Dear Santa

Here’s another letter from James, who sent you that big long list yesterday.

When I pop into the homes here  I see the children glued to the TV screens, watching all these adverts.

No wonder they think they ‘need’ all this stuff. How can a parent do Christmas shopping on a budget? 



Dear Percy

I wish toy advertising was banned till after nine o’clock at night! Advertisers don’t care about what your children really need. You asked about Christmas shopping on a budget. What I’d  like to do is load up the sleigh with all the good old-fashioned toys that don’t cost the earth and that give children hours of healthy fun. You know the sort we used to take to the houses when their mums and dads were boys and girls:  dolls, toy cars, dressing-up clothes, puppets, balls, wooden building blocks, construction sets.

It’s not that I’m against these modern gizmos but I wish parents would see the value of   ‘open–ended toys’ that can be used a million and one ways. Remember all the wonderful games their mums and dads used to create – those toys really got their imaginations working. With a lot of these new-fangled toys, they look all glitter and glitz – but there’s not really much to hold their interest after the first hour or so.

The families used to have so much fun with the games like Scrabble and  Monopoly.  And the elves have been having great fun playing Boggle. I love jigsaws too. Did you see the Wasgij’s in the storeroom? I hope there’ll be one left over for me after Christmas. It’s a sort of backwards jigsaw where the picture isn’t on the box, you have to imagine it from the clues that are given.

Now that Mrs Claus and I have grown up children, rather than each family member giving a gift to everyone, we do a Kriskindle:

1. You agree on the approximate amount that’s to be spent on a gift.

2. Every family member writes their name on a piece of paper and writes at least three things they’d like, that is within that price range.

3. The pieces of paper are then folded and placed in a hat.  Everyone chooses one piece of paper and is responsible for the present for that person.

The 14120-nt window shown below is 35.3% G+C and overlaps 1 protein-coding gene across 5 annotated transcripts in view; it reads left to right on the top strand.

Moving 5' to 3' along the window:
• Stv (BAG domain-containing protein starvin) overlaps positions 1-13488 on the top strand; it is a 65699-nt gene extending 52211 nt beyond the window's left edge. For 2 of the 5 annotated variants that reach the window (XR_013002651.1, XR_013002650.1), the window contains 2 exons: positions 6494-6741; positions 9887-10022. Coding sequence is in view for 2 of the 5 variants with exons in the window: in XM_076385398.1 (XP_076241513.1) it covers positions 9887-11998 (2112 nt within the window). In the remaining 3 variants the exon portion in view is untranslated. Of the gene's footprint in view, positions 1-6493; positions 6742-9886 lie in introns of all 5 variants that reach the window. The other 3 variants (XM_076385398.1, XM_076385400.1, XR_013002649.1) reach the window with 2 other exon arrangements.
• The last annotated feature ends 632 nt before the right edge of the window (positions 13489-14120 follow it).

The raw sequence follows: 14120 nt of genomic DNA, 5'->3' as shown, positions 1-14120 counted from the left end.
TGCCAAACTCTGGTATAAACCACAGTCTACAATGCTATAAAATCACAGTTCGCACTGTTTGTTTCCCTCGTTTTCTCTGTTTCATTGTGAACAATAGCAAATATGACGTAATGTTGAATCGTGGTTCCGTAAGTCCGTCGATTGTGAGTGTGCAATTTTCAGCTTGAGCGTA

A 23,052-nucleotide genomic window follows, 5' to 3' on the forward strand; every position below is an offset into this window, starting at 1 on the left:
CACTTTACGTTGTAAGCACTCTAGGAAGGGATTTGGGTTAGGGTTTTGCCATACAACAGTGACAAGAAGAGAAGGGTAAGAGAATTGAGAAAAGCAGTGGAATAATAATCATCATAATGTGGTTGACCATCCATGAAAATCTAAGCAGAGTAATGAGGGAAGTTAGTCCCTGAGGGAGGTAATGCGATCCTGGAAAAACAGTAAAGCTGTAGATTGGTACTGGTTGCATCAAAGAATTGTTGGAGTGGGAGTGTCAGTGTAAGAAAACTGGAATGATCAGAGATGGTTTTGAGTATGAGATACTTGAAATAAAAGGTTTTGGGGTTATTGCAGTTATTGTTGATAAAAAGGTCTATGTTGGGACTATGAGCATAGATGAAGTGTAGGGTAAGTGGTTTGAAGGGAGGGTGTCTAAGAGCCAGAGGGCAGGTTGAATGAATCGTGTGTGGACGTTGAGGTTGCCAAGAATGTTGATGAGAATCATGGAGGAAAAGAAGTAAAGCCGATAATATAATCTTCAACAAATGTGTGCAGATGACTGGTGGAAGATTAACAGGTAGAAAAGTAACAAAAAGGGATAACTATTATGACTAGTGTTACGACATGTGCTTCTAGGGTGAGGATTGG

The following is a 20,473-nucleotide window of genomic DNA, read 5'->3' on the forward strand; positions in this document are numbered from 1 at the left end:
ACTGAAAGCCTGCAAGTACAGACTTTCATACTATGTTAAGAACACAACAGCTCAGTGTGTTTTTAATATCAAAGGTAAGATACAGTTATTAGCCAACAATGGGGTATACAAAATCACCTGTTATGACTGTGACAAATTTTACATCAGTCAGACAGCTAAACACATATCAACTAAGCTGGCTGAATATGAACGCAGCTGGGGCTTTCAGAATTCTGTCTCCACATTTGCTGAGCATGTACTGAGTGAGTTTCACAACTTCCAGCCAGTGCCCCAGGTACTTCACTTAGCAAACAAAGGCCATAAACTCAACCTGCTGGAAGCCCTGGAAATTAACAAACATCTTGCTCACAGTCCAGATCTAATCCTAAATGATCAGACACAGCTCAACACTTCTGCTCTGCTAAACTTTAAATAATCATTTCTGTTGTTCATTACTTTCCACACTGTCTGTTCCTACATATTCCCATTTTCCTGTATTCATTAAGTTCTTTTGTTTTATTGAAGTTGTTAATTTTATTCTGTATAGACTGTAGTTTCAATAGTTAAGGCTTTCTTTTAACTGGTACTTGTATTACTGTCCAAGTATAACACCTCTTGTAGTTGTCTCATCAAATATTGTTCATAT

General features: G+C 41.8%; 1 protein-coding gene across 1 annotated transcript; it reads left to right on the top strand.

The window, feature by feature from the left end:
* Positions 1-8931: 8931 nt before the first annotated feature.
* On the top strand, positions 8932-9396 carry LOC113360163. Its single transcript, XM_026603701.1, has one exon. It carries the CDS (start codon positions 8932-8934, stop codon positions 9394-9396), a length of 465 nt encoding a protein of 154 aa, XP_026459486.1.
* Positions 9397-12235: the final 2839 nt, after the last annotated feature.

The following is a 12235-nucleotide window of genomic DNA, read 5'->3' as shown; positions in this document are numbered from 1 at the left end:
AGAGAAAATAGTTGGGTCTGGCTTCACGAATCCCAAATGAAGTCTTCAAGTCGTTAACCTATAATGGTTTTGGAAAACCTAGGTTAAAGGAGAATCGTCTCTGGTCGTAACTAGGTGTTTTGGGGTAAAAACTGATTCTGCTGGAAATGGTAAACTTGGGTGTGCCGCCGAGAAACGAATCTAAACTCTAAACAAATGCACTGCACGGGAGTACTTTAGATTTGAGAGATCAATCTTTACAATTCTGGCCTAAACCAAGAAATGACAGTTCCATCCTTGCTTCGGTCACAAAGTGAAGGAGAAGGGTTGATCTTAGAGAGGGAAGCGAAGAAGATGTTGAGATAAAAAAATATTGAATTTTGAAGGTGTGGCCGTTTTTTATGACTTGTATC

4. Nobody tells anybody else whose name they’ve got, so it’s all a big surprise on Christmas Day. (If you draw your own name you put it back in the hat and take another).


Here’s a modern take on Kriskindle for ‘internet’ families and those who are far afield from each other.

1. Agree as a family on the budget amount per person. (If some family members are abroad, make sure everyone has the postal addresses needed).

2. Get someone outside your family to send each of you an email with one of your names and that’s who you will buy for.

3. Then you all send an email to everyone in the family with a few ideas of things that you’d really like, (or create online wishlists).

4. If some family members are abroad, that means building in enough time for posting.

5. Hopefully you can all join up online, if not in person, to enjoy the Kriskindle fun!

This Christmas I’d love to see families laughing, having fun and playing together. It doesn’t need to cost much to do that.

If you send me any other questions, I’ll reply tomorrow.

Letter to Santa - Day 2 Kriskinde



Here are my other letters:

Day 1   What to do with Children’s ‘Great Expectations’?

Day 3  Dealing with Disappointment

Day 4  Christmas Surprises

Day 5  Three Key Questions Regarding Purchases

Day 6  No Money This Christmas

Day 7  Christmas is for Giving

Day 8 When Sad or Bad Things Happen at Christmas

Day 9  When Grown Ups Fight

Day 10 An Attitude of Gratitude

Day 11 Can’t Forgive

Day 12 Christmas – What Really Matters